"In the simplest terms, Stormy Daniels is the motive," he said.

    A Hollywood intervention

    Tensions outside court appear to have ratcheted up a notch as the trial draws to a close, with President Joe Biden's campaign sending in a celebrity spokesperson to rally against Trump. 

    Hollywood star Robert De Niro appeared outside the court alongside two police officers who defended the US Capitol during the January 6 attack.

    "I am so angry that this person, and let alone a New Yorker, came and hustled the world, and hustled this country... and they believe him," the actor said.

    "It's terrifying, I have to say something."

    De Niro was confronted by Trump supporters, one of whom accused him of being a "f***ing traitor".

    "You're a punk De Niro, you're only a wise guy in the movies," another yelled. 

    Trump's campaign immediately followed up with its own, less star-studded press conference, in which De Niro was described as a "washed up actor".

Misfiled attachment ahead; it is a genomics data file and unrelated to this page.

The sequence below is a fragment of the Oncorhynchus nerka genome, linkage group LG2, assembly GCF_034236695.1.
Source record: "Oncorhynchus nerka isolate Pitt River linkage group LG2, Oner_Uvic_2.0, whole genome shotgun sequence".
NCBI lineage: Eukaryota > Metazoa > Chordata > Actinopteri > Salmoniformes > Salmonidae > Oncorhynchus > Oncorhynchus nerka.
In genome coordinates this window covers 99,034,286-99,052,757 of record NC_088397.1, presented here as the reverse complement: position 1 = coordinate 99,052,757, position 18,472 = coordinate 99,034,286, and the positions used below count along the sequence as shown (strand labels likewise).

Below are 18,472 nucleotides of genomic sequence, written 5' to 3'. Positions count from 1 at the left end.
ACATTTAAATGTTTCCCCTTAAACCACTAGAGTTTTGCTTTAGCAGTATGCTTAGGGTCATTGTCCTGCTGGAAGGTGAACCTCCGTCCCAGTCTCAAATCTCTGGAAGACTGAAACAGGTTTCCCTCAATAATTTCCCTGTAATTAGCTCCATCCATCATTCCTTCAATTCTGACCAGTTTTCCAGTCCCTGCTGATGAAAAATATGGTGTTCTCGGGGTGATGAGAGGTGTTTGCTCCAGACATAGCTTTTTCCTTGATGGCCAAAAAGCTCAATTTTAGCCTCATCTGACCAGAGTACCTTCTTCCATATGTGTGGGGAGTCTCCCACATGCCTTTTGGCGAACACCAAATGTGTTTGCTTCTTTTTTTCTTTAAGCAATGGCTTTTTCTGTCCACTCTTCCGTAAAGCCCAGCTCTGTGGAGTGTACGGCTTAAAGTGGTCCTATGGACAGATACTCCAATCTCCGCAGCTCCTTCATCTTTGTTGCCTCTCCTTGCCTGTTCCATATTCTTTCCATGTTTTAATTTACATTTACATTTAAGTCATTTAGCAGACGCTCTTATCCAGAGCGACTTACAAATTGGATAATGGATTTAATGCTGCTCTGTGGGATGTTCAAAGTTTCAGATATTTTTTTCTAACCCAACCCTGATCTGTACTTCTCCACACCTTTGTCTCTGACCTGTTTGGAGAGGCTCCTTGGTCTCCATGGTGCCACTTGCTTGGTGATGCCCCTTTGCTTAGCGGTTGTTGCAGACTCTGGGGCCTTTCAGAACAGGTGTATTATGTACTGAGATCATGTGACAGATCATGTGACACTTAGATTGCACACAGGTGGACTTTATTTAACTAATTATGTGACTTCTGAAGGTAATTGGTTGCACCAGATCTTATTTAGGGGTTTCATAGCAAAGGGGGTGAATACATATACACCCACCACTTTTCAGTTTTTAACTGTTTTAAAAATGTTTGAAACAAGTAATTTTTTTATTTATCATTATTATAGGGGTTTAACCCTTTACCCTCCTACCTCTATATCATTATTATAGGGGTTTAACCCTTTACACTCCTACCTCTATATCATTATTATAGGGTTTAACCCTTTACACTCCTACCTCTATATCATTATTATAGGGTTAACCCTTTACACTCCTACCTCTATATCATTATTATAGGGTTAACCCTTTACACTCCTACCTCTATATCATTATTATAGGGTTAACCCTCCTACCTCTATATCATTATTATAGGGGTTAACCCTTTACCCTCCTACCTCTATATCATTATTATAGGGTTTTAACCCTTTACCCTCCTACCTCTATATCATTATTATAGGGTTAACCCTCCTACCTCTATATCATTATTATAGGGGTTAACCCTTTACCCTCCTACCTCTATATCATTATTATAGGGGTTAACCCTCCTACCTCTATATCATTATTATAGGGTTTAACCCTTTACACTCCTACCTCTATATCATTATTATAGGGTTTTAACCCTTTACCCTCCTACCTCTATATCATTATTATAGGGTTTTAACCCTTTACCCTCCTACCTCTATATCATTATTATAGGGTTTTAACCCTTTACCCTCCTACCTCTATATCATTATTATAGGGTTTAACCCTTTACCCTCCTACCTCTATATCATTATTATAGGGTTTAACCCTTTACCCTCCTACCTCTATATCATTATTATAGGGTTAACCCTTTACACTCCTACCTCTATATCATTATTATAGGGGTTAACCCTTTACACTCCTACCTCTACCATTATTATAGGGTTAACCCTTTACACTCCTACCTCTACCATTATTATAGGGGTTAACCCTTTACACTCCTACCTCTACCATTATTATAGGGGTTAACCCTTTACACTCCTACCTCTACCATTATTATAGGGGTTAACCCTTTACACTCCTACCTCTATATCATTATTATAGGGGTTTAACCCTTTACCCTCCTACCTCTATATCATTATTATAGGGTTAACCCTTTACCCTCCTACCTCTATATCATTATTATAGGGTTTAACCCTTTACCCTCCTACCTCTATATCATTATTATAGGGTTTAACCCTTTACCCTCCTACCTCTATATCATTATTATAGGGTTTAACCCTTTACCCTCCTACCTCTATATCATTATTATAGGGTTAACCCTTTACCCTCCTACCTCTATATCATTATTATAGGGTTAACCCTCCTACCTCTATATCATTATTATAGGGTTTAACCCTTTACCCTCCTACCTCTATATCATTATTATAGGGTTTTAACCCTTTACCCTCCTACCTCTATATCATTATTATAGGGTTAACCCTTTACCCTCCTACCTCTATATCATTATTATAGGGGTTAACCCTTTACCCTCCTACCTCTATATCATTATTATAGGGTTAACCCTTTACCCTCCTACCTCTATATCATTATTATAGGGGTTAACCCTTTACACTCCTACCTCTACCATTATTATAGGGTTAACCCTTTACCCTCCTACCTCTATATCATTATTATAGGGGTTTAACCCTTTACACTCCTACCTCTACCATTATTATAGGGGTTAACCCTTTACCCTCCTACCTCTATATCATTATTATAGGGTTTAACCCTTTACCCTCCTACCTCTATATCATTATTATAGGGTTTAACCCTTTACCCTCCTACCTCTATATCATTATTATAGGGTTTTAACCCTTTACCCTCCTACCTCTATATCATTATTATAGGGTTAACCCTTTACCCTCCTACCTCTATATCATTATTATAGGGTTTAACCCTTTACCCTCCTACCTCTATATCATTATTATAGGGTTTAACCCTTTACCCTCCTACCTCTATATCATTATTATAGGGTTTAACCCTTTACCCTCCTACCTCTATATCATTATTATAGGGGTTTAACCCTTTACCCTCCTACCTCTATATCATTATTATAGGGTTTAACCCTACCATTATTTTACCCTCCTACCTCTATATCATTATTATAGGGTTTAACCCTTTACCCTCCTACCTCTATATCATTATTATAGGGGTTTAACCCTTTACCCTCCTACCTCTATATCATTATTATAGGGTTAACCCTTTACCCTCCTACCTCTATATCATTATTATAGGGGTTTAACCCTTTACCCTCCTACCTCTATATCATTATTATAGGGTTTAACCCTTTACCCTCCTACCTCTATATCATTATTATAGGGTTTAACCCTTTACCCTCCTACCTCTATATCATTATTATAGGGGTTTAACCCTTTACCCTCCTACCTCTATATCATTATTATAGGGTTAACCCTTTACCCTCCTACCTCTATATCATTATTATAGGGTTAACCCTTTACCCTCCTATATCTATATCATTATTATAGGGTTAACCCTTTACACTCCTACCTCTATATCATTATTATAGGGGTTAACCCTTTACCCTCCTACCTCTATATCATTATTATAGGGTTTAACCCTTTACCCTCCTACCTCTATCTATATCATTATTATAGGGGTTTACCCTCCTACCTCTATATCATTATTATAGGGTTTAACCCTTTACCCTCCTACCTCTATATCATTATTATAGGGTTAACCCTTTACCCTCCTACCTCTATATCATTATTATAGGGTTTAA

"After months of saying politics had nothing to do with this trial, they showed up and made a campaign event out of a lower Manhattan trial day for President Trump," senior campaign advisor Jason Miller said.

    Biden's campaign argued the event wasn't organised to discuss the case, but to make the most of the large crowd of reporters assembled outside the court each day.

    But it was an unexpected intervention at the pointy end of a trial that the president himself has tried to refrain from commenting on, amid Trump's unfounded allegations that Biden has something to do with it.

    And the former president's supporters will likely continue to criticise the move.

    Jurors prepare to deliberate after a marathon

    As in all criminal cases, jurors can only convict Trump if they are convinced beyond reasonable doubt that he is guilty.

    After closing arguments wrap up, the judge will provide the jury with a set of instructions on how it needs to go about reaching its decision – for example, setting out the relevant law and legal terminology, and explaining what the jurors can and can't take into account.